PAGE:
Basilea expands ongoing Phase I/IIa clinical trial of BAL101553 to include glioblastoma patients


Swiss biopharmaceutical company Basilea has expanded its ongoing Phase I/IIa clinical trial of BAL101553 to include adult patients with recurrent or progressive glioblastoma.

BAL101553, the pro-drug form of BAL27862, is a small molecule oncology drug candidate being developed as a potential therapy for diverse cancers.

The active moiety of BAL27862 fuses with the colchicine site of tubulin with distinct effects on microtubule organisation, triggering the formation of the 'spindle assembly checkpoint', resulting in tumour cell death.

The ongoing Phase I/IIa study has included patients with advanced or recurrent solid tumours who have failed standard therapy or for whom no effective standard therapy was available.

The Phase I dose escalation part of the study is being conducted to determine the maximum tolerated dose (MTD) of daily oral dosing.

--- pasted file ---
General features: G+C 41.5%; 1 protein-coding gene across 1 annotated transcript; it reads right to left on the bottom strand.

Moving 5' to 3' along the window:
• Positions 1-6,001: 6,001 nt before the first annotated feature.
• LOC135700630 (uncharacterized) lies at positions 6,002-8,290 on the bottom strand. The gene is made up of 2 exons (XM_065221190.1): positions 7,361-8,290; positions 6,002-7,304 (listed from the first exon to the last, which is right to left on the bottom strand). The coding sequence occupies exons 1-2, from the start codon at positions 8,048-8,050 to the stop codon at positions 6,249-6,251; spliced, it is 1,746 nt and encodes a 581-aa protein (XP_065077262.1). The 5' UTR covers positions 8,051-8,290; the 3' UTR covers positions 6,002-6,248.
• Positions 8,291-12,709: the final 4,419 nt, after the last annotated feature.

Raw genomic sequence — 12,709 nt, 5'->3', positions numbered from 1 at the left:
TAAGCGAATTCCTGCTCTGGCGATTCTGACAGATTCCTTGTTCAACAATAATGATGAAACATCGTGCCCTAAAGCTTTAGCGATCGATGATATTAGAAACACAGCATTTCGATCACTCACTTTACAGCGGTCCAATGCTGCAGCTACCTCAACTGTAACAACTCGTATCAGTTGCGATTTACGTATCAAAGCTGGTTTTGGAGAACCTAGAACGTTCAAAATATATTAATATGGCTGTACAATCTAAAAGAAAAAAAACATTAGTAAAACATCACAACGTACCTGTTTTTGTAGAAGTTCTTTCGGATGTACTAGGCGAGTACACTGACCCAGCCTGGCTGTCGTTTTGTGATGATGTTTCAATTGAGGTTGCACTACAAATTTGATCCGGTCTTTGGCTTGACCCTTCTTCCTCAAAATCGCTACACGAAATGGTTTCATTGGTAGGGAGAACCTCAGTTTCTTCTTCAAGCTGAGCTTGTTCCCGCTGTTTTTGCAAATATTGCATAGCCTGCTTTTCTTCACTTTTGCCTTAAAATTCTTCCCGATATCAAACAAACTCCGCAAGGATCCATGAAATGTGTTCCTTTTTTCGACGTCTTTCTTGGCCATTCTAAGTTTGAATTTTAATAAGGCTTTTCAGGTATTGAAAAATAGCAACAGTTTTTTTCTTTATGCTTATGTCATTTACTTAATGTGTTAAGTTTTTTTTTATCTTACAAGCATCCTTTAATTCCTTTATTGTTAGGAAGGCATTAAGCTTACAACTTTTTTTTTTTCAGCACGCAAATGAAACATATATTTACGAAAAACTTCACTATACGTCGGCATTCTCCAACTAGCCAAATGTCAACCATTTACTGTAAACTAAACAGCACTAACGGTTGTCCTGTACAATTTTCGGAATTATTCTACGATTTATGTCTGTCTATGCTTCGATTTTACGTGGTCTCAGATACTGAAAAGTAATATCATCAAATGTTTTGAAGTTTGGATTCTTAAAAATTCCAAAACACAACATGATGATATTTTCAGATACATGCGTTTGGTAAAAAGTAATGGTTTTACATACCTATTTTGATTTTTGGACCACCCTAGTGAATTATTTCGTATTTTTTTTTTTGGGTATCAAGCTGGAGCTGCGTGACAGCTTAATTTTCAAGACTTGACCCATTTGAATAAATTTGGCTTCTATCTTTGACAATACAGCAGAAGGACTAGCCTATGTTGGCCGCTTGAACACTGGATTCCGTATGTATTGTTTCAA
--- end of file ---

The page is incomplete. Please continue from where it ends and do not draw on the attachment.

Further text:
"We are excited to explore BAL101553 in a separate glioblastoma study arm to our ongoing phase I/IIa clinical study."

The subsequent phase IIa extension of the study will evaluate the safety, tolerability and determine the pharmacokinetic profile of oral BAL101553 at the MTD, and to assess its anti-tumour activity.

The biomarkers will be evaluated in both the phase I and phase IIa parts of the study to determine their efficacy in identifying patients who are suitable to treatment, including biomarkers with potential relevance to glioblastoma.

Basilea chief medical officer professor Achim Kaufhold said: "We are excited to explore BAL101553 in a separate glioblastoma study arm to our ongoing phase I/IIa clinical study.

“Glioblastoma is a cancer indication associated with high medical need. There are limited treatment options for glioblastoma patients due in part to the challenge of getting medication into the brain through the blood brain barrier.

“BAL101553 has been shown to enter the brain and has demonstrated anticancer activity with oral dosing in various preclinical models of glioblastoma, including models refractory to or with reduced sensitivity to standard therapies.”